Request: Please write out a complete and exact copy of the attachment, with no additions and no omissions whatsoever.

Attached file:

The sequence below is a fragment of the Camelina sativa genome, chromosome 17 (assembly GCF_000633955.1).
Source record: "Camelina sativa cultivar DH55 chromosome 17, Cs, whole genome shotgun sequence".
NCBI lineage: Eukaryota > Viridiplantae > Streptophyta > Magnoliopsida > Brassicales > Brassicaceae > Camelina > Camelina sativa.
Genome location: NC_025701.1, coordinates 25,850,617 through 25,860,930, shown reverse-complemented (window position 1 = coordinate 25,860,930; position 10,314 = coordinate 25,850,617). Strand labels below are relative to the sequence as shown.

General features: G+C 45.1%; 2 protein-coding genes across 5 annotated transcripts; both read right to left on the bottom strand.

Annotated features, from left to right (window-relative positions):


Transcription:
The sequence below is a fragment of the Camelina sativa genome, chromosome 17 (assembly GCF_000633955.1).
Source record: "Camelina sativa cultivar DH55 chromosome 17, Cs, whole genome shotgun sequence".
NCBI lineage: Eukaryota > Viridiplantae > Streptophyta > Magnoliopsida > Brassicales > Brassicaceae > Camelina > Camelina sativa.
Genome location: NC_025701.1, coordinates 25,850,617 through 25,860,930, shown reverse-complemented (window position 1 = coordinate 25,860,930; position 10,314 = coordinate 25,850,617). Strand labels below are relative to the sequence as shown.

General features: G+C 45.1%; 2 protein-coding genes across 5 annotated transcripts; both read right to left on the bottom strand.

Annotated features, from left to right (window-relative positions):